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Errol Morris

sketchnotes Nov 11, 2006

The Chicago Humanities Festival's 2006 theme was Peace and War. When I saw Errol Morris was part of the program I was pleased but semi-surprised. He's my favorite documentary filmmaker, but when I think of Peace and War, I don't think of EM. It was perfect when Mr. Morris began his talk by explaining that his career has been about two kinds of movies: "Politically Concerned" and "Completely Whacked Out." I discovered EM for myself with Fast, Cheap and Out of Control, so it's the Completely Whacked docs that stick out to me.

topic photography, filmmaking | description real-time journaling
group size n/a | image size 8" x 8" | time 1.5 h
date 11.11.06

Here's a transcript of Errol Morris' entire talk

Morris introduced us to his latest project about the Abu Ghraib, and the iconic images created from the prisoner torture. It's his hypothesis that it's a handful of those photos from that we'll remember a hundred years from now about the Iraq War. He explained that this project began with the mystery of two photos by Roger Fenton described by Susan Sontag in her book, Regarding the Pain of Others. During the Crimean War, Fenton took photos of the Valley of the Shadow of Death. Two are of the same road, one with cannonballs littering the road, one with the cannonballs in the ravine. The Mystery being which photo was taken first, which was staged?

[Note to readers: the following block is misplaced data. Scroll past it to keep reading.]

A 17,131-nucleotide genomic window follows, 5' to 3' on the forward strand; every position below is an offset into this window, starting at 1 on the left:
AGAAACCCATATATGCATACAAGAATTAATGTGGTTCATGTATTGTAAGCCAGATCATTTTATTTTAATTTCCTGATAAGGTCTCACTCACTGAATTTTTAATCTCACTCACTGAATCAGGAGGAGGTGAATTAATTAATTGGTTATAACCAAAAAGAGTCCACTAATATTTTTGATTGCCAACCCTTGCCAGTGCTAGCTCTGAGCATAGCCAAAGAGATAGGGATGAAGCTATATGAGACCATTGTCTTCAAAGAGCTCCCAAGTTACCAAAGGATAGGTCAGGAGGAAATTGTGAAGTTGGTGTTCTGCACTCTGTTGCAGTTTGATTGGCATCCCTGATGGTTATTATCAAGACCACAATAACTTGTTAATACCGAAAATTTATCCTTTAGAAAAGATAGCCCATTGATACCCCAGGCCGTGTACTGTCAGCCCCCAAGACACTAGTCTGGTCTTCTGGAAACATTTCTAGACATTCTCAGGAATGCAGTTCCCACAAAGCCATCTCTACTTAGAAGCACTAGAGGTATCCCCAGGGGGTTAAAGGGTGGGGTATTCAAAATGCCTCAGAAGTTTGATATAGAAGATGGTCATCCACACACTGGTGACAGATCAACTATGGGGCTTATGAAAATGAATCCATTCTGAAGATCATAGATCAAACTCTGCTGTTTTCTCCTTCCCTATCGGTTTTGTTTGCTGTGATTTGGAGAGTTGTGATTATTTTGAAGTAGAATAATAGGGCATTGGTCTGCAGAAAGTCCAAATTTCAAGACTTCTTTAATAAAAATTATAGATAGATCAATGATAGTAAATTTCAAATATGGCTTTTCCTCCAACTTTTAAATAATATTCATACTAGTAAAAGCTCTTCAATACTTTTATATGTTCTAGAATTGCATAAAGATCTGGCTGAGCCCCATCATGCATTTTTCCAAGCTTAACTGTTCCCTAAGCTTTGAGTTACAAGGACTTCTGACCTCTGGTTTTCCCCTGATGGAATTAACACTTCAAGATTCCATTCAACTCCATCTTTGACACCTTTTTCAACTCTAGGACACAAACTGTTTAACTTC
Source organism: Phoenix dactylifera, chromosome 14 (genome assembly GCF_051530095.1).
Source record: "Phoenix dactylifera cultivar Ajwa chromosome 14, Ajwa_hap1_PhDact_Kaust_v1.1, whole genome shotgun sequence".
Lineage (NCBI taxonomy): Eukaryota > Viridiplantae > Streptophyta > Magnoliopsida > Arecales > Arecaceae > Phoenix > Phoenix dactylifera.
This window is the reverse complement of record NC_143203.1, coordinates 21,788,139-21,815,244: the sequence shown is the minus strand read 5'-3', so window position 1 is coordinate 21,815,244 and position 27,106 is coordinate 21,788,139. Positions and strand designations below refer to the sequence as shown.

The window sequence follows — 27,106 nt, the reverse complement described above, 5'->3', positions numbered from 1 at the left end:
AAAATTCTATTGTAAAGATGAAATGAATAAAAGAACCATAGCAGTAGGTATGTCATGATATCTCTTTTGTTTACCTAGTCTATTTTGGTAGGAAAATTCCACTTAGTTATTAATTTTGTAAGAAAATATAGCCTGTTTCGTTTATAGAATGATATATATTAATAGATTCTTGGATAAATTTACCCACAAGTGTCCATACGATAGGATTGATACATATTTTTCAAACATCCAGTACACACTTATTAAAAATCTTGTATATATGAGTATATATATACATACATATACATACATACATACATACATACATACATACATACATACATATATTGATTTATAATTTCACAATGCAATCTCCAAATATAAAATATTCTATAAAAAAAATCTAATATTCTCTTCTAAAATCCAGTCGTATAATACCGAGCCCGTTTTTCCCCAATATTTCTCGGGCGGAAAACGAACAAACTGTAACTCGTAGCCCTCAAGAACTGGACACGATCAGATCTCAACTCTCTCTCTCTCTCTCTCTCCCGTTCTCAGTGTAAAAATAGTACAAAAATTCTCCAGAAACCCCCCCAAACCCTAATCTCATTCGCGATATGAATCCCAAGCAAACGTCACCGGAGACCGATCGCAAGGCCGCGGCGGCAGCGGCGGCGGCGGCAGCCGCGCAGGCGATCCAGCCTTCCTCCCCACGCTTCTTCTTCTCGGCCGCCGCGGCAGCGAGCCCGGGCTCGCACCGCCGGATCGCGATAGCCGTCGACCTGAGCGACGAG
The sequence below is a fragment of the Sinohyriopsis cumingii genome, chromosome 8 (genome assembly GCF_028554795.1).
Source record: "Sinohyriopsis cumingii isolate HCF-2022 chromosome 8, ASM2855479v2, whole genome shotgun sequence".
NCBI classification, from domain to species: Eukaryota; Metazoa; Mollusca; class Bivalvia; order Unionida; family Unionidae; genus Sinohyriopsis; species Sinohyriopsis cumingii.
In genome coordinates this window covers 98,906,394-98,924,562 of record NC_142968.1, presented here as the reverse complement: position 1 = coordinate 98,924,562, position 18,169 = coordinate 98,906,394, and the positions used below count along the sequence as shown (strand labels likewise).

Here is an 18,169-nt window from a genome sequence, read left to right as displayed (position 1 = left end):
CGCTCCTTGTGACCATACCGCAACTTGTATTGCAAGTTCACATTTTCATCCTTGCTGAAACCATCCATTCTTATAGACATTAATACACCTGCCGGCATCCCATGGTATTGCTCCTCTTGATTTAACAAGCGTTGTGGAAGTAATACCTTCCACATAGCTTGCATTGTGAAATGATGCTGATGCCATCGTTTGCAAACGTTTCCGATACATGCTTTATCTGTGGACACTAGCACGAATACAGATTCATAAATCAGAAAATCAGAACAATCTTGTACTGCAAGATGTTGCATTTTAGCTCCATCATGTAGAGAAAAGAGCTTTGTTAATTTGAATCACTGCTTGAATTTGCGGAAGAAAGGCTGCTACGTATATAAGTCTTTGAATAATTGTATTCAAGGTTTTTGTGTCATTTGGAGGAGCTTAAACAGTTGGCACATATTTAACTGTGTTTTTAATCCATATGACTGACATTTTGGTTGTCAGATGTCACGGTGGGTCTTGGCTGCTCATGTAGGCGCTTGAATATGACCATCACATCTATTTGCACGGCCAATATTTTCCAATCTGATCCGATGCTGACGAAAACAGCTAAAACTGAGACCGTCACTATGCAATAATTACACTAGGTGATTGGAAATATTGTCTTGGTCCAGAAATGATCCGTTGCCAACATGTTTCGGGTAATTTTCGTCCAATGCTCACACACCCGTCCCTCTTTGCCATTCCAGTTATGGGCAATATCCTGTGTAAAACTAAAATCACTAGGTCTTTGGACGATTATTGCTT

Morris's presentation mostly talked about that idea of the iconic photograph. What can we learn from them? To what extent are they posed or performance? An interesting aspect about the Abu Ghraib project is that Morris has the opportunity to interview the photographers. We have an opportunity for more context than just the images themselves.

There's an anecdote I enjoyed that didn't make it to the drawing. Like I said, I became aware of Errol Morris with the documentary Fast, Cheap and Out of Control. The movie is about four men: a topiary gardener, a robotic scientist, a naked mole rat specialist and a wild animal tamer. Turns out that there was a fifth man, Fred A. Leuchter, Jr. interviewed for the film. Uh, what's the short story of Leuchter? He began by trying to create more humane capital punishment devices and ended up hired by holocaust deniers to prove the holocaust didn't happen.

Morris felt like FL didn't fit in the mix. His wife summed it up, "Hitler is not a spice. Once you add Hitler to the soup, it becomes Hitler flavored soup."

Morris ended up removing Leuchter from Fast, Cheap and Out of Control and made the movie Mr.Death about him instead. Neatly putting the former into the Completely Whacked Out category of his work, and the latter in the Politically Concerned camp. I can recommend both highly.

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